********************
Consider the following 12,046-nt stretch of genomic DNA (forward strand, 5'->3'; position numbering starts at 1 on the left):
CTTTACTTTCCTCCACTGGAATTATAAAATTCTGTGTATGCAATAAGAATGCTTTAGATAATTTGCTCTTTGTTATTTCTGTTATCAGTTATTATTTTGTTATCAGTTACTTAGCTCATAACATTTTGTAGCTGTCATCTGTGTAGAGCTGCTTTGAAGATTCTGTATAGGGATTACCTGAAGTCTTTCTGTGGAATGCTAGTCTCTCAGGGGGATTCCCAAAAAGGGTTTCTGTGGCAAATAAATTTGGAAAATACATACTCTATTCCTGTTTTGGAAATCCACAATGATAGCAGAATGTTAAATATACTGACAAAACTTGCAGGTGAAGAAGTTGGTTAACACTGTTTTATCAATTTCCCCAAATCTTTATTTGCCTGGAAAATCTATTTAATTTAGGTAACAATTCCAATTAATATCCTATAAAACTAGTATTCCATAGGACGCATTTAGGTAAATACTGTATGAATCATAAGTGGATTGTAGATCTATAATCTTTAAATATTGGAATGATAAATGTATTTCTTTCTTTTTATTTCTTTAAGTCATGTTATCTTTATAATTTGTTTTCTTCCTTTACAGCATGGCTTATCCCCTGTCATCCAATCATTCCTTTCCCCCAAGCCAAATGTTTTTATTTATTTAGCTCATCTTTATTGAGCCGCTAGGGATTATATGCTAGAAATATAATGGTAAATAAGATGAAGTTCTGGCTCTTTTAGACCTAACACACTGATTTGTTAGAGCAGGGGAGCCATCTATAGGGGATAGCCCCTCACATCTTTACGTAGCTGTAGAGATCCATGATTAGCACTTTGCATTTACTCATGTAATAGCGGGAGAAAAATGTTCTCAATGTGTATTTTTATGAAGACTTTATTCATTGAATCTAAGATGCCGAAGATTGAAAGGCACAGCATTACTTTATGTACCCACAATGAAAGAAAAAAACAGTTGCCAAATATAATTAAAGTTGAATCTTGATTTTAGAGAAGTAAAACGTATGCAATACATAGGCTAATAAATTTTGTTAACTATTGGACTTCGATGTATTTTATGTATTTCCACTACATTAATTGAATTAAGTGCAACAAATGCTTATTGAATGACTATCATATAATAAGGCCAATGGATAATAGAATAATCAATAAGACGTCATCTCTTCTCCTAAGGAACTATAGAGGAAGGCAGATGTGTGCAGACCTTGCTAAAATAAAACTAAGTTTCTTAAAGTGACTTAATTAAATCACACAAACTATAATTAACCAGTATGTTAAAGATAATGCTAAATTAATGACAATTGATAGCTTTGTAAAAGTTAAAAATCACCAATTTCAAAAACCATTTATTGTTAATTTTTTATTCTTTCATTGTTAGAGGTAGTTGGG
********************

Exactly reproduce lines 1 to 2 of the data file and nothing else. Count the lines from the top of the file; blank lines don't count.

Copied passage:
Consider the following 12,046-nt stretch of genomic DNA (forward strand, 5'->3'; position numbering starts at 1 on the left):
CTTTACTTTCCTCCACTGGAATTATAAAATTCTGTGTATGCAATAAGAATGCTTTAGATAATTTGCTCTTTGTTATTTCTGTTATCAGTTATTATTTTGTTATCAGTTACTTAGCTCATAACATTTTGTAGCTGTCATCTGTGTAGAGCTGCTTTGAAGATTCTGTATAGGGATTACCTGAAGTCTTTCTGTGGAATGCTAGTCTCTCAGGGGGATTCCCAAAAAGGGTTTCTGTGGCAAATAAATTTGGAAAATACATACTCTATTCCTGTTTTGGAAATCCACAATGATAGCAGAATGTTAAATATACTGACAAAACTTGCAGGTGAAGAAGTTGGTTAACACTGTTTTATCAATTTCCCCAAATCTTTATTTGCCTGGAAAATCTATTTAATTTAGGTAACAATTCCAATTAATATCCTATAAAACTAGTATTCCATAGGACGCATTTAGGTAAATACTGTATGAATCATAAGTGGATTGTAGATCTATAATCTTTAAATATTGGAATGATAAATGTATTTCTTTCTTTTTATTTCTTTAAGTCATGTTATCTTTATAATTTGTTTTCTTCCTTTACAGCATGGCTTATCCCCTGTCATCCAATCATTCCTTTCCCCCAAGCCAAATGTTTTTATTTATTTAGCTCATCTTTATTGAGCCGCTAGGGATTATATGCTAGAAATATAATGGTAAATAAGATGAAGTTCTGGCTCTTTTAGACCTAACACACTGATTTGTTAGAGCAGGGGAGCCATCTATAGGGGATAGCCCCTCACATCTTTACGTAGCTGTAGAGATCCATGATTAGCACTTTGCATTTACTCATGTAATAGCGGGAGAAAAATGTTCTCAATGTGTATTTTTATGAAGACTTTATTCATTGAATCTAAGATGCCGAAGATTGAAAGGCACAGCATTACTTTATGTACCCACAATGAAAGAAAAAAACAGTTGCCAAATATAATTAAAGTTGAATCTTGATTTTAGAGAAGTAAAACGTATGCAATACATAGGCTAATAAATTTTGTTAACTATTGGACTTCGATGTATTTTATGTATTTCCACTACATTAATTGAATTAAGTGCAACAAATGCTTATTGAATGACTATCATATAATAAGGCCAATGGATAATAGAATAATCAATAAGACGTCATCTCTTCTCCTAAGGAACTATAGAGGAAGGCAGATGTGTGCAGACCTTGCTAAAATAAAACTAAGTTTCTTAAAGTGACTTAATTAAATCACACAAACTATAATTAACCAGTATGTTAAAGATAATGCTAAATTAATGACAATTGATAGCTTTGTAAAAGTTAAAAATCACCAATTTCAAAAACCATTTATTGTTAATTTTTTATTCTTTCATTGTTAGAGGTAGTTGGG